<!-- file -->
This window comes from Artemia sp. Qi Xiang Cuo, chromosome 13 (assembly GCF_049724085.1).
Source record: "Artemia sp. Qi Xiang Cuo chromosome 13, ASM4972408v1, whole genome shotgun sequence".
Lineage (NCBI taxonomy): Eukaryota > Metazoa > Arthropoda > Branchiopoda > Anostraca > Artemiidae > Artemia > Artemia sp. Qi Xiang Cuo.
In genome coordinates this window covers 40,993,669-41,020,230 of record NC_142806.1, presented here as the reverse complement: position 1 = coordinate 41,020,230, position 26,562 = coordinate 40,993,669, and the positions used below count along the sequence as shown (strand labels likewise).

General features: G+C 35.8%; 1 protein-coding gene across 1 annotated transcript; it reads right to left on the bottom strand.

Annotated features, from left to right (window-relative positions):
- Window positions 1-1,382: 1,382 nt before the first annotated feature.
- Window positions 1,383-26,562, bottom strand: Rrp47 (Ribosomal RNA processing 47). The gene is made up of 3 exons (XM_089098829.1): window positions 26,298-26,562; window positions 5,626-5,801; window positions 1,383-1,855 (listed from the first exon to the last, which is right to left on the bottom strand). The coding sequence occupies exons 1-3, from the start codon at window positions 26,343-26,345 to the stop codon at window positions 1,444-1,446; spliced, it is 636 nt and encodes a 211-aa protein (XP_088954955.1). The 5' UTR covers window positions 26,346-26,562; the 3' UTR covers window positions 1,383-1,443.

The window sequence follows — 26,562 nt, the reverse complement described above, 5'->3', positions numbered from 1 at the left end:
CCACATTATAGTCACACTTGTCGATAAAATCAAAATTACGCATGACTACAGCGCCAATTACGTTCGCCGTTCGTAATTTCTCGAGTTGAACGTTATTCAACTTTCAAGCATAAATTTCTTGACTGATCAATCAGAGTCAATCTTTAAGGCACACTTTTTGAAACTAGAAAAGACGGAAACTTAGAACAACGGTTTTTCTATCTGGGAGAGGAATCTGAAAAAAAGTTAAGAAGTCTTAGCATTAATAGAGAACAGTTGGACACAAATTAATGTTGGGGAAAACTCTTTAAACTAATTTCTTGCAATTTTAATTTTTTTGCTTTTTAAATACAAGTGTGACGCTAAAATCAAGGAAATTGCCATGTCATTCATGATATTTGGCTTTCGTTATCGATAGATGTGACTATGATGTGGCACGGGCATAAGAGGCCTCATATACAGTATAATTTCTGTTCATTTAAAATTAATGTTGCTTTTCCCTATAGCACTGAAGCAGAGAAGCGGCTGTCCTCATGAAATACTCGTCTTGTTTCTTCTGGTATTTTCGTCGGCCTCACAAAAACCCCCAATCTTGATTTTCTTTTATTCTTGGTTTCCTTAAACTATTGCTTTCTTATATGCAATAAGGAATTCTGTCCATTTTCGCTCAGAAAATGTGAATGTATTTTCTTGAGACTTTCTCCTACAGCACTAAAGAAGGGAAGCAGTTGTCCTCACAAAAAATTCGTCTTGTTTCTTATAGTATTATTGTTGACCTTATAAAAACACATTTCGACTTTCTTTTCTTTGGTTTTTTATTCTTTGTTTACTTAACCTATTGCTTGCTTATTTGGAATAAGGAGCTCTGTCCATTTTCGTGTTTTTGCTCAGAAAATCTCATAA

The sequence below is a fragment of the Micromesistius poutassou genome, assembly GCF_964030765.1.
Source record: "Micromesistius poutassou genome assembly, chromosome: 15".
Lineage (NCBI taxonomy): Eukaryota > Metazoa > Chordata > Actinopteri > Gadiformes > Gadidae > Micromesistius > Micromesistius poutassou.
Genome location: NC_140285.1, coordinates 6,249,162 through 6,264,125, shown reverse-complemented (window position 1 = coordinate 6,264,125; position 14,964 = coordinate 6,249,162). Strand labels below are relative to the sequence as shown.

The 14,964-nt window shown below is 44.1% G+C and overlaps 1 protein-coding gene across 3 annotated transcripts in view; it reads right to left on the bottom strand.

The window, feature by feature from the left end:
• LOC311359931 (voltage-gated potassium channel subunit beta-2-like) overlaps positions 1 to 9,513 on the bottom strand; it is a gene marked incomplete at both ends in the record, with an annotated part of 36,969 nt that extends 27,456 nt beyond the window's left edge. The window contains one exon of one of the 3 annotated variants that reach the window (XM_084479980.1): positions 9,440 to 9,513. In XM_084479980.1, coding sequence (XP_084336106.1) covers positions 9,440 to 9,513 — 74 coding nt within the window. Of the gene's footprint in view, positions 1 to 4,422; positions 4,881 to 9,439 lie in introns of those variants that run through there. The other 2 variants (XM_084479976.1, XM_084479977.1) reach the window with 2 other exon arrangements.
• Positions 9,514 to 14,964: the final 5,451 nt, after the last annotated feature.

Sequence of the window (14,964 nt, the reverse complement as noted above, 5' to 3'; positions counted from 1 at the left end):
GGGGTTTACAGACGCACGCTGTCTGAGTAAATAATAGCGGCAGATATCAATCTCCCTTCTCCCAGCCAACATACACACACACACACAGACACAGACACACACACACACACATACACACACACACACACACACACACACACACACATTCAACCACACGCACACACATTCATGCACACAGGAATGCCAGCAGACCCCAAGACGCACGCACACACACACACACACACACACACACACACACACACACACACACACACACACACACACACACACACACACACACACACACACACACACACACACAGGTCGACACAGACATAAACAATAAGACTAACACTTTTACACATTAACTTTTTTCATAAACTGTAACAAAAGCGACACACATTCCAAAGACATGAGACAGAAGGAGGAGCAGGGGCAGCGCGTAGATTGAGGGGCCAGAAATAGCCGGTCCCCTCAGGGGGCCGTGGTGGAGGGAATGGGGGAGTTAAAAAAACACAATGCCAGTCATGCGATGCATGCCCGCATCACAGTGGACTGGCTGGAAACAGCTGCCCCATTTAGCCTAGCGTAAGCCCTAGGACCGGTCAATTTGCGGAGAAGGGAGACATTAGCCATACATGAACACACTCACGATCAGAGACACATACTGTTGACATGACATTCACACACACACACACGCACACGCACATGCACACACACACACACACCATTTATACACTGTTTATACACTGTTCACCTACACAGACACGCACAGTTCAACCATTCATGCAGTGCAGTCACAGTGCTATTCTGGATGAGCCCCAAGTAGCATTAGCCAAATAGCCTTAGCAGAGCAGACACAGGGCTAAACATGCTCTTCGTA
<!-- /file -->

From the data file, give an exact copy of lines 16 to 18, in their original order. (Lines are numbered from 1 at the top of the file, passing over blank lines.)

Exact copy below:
The window, feature by feature from the left end:
• LOC311359931 (voltage-gated potassium channel subunit beta-2-like) overlaps positions 1 to 9,513 on the bottom strand; it is a gene marked incomplete at both ends in the record, with an annotated part of 36,969 nt that extends 27,456 nt beyond the window's left edge. The window contains one exon of one of the 3 annotated variants that reach the window (XM_084479980.1): positions 9,440 to 9,513. In XM_084479980.1, coding sequence (XP_084336106.1) covers positions 9,440 to 9,513 — 74 coding nt within the window. Of the gene's footprint in view, positions 1 to 4,422; positions 4,881 to 9,439 lie in introns of those variants that run through there. The other 2 variants (XM_084479976.1, XM_084479977.1) reach the window with 2 other exon arrangements.
• Positions 9,514 to 14,964: the final 5,451 nt, after the last annotated feature.